Down House – Darwin's Garden Legacy
A Little Oasis
Words & Illustration: Georgie Bennett
Artist in residence and English Heritage employee, Georgie Bennett, speaks with the Head Gardener at Down House, Antony O’Rourke, about the importance of maintaining Darwin’s legacy for future generations.
Down House is the family home of world-renowned English naturalist, geologist and biologist, Charles Darwin. Hidden in the Kent countryside, surrounded by wildlife, Down House was Darwin’s sanctuary. It is the place where he lived and worked for 40 years and where he tested his theory of evolution. From his ‘thinking path’ to his greenhouse, the gardens at Down House played a prominent role in shaping his thoughts and Darwin’s unique observations of the natural world and garden experiments are kept alive today for visitors to enjoy.
GB: What appealed to you about working at Down House?
AOR: I always wanted to work in a heritage garden. I’ve always had a fascination with horticulture and how it has been shaped by what our ancestors did in the past. To come back to it after all these years of self-emplyment has been amazing and particularly on such hallowed ground where all these amazing experimentations took place. At first glance Darwin’s publications seem disparate and unrelated – he studied subjects like geology, pigeon fancying and bumblebee watching – but when you look closer you can see that they are all parts of a puzzle, with evolution by means of natural selection at its centre. It forms a wider sphere of thinking and to be responsible for carrying on that legacy is a unique privilege.
GB: What do you enjoy telling visitors?
AOR: Plants are the masters. One thing I saw the other day was a bee with a pollen sack (pollinia) on its head. No sooner had it picked up this pollen sac from a tropical orchid it flew off across the beds and was immediately caught by a carnivorous pitcher plant. I enjoy telling visitors the very sinister nature of plants.
GB: What was Emma Darwin’s role when it came to the garden?
AOR: The soul of this place is unique and what I love about it is its un-gardened nature and that is largely due to Emma Darwin. The main garden was Emma's responsibility, Charles Darwin had very little to do with it. All the beds in the main lawn adjacent to the terrace, the mixed borders down the central path and those on the veranda are all Emma Darwin’s creation. Her style of gardening was very haphazard and as a child growing up, she had the nickname Little Miss Slip Slop because she was so slapdash in her appearance. She was very informal and I like maintaining a garden where the delineations between nature and nurture are quite blurred. People often comment on the weeds here but one person's weed is another person's wildflower.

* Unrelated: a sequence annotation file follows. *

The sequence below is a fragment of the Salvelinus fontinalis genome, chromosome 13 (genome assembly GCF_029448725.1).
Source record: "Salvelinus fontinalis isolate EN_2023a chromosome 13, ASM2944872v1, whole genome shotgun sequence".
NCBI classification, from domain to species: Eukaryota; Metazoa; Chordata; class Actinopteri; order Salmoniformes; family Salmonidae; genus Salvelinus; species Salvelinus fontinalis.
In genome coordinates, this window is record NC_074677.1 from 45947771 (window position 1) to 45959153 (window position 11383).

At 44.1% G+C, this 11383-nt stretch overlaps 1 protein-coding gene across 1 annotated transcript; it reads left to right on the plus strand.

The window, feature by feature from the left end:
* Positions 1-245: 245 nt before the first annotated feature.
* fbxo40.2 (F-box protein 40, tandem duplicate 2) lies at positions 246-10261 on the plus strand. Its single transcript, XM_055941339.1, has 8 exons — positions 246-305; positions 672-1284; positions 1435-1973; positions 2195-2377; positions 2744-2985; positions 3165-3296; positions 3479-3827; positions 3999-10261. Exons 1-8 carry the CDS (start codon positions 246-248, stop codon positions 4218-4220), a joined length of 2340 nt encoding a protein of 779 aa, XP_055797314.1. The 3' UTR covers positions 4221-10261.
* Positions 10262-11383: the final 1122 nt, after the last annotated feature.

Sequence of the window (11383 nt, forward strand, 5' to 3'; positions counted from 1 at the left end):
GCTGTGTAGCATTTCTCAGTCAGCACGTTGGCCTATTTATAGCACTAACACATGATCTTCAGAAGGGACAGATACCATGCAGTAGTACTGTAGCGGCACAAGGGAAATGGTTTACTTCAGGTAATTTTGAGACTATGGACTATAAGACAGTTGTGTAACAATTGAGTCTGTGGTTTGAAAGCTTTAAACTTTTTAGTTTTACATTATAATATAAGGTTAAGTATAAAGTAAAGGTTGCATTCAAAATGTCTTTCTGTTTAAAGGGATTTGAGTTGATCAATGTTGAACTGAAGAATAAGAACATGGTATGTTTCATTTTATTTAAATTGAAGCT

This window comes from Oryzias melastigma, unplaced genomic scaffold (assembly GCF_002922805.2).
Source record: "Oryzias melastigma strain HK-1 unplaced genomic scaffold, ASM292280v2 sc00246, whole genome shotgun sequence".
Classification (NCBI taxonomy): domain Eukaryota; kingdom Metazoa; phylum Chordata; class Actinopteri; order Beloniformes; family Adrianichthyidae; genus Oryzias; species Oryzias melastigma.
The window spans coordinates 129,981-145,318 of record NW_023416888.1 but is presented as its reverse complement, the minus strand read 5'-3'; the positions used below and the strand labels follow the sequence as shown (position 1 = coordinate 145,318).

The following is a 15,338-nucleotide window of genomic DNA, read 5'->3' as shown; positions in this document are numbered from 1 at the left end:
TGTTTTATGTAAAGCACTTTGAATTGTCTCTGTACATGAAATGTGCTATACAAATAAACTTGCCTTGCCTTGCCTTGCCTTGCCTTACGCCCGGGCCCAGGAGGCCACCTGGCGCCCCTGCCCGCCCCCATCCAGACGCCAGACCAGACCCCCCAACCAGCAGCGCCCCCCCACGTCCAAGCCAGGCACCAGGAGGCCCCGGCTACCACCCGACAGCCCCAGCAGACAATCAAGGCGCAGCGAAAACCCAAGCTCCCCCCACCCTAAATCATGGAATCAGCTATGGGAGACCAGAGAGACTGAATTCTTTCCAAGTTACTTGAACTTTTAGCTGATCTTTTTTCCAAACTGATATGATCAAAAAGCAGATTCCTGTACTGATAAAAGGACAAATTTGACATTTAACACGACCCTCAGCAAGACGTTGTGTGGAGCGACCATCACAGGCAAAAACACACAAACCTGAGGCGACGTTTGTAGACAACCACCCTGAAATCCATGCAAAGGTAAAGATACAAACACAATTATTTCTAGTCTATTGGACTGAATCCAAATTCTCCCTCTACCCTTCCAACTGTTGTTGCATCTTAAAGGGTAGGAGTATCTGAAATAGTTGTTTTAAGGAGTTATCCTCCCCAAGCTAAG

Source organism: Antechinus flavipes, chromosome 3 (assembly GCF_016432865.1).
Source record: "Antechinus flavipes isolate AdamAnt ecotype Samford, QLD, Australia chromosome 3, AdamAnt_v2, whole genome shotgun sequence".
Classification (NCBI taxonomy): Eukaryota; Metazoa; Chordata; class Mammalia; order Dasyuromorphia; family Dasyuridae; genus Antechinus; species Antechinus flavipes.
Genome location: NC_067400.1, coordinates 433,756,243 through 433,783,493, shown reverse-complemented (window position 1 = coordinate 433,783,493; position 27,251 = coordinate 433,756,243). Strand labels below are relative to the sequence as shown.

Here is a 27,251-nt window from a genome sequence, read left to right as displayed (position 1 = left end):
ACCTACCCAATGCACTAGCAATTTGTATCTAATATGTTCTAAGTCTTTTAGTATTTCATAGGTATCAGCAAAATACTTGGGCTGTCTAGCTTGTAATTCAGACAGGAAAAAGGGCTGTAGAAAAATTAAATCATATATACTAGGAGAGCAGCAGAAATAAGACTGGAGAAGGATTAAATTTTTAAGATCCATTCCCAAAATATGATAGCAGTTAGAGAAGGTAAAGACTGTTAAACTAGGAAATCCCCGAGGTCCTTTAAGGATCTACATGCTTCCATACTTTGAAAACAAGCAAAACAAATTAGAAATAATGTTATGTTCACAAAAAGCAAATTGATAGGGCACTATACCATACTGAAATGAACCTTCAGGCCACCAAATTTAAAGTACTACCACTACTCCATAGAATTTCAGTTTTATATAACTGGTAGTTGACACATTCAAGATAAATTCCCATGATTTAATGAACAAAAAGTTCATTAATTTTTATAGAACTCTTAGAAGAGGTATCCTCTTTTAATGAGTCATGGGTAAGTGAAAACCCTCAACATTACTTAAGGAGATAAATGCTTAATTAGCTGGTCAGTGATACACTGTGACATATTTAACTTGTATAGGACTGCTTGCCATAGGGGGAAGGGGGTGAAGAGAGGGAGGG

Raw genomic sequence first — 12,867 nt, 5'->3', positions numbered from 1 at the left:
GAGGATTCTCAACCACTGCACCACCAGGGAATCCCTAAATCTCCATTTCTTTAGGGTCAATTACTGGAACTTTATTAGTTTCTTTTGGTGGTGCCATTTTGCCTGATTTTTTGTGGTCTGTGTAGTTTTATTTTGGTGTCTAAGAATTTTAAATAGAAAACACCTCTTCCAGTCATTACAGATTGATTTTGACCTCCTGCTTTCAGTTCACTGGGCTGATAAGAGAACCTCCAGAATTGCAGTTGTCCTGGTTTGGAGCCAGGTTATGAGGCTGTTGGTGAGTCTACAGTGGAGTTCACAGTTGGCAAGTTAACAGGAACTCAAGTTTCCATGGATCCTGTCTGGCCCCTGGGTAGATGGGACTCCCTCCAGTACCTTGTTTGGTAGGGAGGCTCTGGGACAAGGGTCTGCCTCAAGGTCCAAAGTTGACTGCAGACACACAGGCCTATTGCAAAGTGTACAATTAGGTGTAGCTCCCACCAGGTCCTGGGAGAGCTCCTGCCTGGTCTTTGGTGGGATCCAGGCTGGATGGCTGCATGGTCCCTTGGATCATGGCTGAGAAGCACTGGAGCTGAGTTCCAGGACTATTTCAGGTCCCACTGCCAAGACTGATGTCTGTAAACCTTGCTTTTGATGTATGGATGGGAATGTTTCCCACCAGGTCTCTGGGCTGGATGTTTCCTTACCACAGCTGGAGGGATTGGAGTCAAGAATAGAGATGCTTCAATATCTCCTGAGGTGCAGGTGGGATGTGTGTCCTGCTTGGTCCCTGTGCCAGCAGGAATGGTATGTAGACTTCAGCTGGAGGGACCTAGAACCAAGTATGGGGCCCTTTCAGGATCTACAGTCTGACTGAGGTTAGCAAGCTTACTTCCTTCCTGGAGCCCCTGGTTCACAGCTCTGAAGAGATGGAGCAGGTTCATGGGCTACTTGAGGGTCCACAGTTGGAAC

GB: Do you have a favourite or memorable story about the Darwins?
AOR: I love the fact that Darwin’s work and his family were emphatically linked. His famous experiments and theories often overshadow his family life at Down House. He moved here primarily to raise a family and I love that he actively involved his children in his experiments. Darwin was one of the first people to observe the peculiar nature of bumblebees and how they would visit certain parts of the meadow. The places they would ‘buzz’ he aptly named ‘buzzing places’. He marked the bees with flour and stationed his children at various points around the parameter and together they would observe the bees. These are the types of stories which really bring the gardens to life.
GB: If Darwin could see his house and gardens today what do you imagine he would think?